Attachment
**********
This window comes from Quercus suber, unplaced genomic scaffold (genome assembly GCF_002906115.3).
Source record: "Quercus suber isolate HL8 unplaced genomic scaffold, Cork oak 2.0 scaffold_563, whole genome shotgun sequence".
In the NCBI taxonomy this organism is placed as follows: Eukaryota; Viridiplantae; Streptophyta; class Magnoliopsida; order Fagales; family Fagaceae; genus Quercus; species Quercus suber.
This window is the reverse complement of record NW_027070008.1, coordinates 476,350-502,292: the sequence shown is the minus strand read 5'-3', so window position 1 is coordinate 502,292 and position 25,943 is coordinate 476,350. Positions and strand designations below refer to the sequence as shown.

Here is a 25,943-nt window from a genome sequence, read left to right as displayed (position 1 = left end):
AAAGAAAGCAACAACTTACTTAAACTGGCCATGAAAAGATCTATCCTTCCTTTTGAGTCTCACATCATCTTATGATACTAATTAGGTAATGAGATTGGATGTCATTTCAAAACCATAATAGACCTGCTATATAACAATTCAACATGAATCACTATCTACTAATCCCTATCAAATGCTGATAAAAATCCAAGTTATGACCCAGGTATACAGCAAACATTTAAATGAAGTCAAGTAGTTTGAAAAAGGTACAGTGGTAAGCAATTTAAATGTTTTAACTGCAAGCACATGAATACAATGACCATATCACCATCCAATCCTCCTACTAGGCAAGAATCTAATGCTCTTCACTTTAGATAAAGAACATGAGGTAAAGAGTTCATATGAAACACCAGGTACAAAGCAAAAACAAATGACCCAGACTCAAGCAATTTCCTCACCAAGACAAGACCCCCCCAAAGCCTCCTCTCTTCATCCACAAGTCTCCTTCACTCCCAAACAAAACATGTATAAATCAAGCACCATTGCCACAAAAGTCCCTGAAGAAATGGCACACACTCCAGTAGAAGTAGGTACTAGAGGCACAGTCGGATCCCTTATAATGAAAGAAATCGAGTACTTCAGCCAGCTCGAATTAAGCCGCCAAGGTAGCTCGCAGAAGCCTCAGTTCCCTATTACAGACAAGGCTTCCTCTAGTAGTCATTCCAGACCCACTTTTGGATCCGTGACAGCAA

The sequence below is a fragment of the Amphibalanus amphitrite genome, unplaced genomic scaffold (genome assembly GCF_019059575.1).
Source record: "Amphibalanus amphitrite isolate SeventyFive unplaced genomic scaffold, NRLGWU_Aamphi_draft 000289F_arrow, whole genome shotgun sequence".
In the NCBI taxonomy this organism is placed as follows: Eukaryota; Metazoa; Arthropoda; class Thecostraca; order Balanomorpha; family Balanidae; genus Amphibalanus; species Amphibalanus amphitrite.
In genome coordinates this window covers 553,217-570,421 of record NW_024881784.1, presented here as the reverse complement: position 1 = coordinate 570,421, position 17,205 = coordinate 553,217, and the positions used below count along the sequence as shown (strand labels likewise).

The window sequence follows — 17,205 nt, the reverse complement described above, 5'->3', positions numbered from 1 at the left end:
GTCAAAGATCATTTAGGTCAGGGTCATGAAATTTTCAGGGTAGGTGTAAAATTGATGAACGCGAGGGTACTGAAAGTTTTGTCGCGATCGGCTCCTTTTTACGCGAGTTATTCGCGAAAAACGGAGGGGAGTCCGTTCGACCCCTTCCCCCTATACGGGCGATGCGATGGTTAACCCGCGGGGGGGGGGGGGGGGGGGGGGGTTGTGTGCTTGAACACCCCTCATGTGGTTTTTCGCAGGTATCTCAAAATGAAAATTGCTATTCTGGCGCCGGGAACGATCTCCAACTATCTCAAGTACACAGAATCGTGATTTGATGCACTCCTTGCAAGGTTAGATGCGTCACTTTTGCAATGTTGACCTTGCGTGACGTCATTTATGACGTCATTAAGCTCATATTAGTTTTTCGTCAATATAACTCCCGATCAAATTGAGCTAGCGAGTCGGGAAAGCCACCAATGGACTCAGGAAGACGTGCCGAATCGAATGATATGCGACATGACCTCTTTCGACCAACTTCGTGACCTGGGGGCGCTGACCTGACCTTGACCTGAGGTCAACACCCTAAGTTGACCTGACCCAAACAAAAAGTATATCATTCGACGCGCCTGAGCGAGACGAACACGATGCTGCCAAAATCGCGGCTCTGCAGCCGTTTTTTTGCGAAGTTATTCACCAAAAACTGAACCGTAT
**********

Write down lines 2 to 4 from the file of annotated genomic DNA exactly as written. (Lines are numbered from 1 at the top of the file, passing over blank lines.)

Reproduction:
Source record: "Quercus suber isolate HL8 unplaced genomic scaffold, Cork oak 2.0 scaffold_563, whole genome shotgun sequence".
In the NCBI taxonomy this organism is placed as follows: Eukaryota; Viridiplantae; Streptophyta; class Magnoliopsida; order Fagales; family Fagaceae; genus Quercus; species Quercus suber.
This window is the reverse complement of record NW_027070008.1, coordinates 476,350-502,292: the sequence shown is the minus strand read 5'-3', so window position 1 is coordinate 502,292 and position 25,943 is coordinate 476,350. Positions and strand designations below refer to the sequence as shown.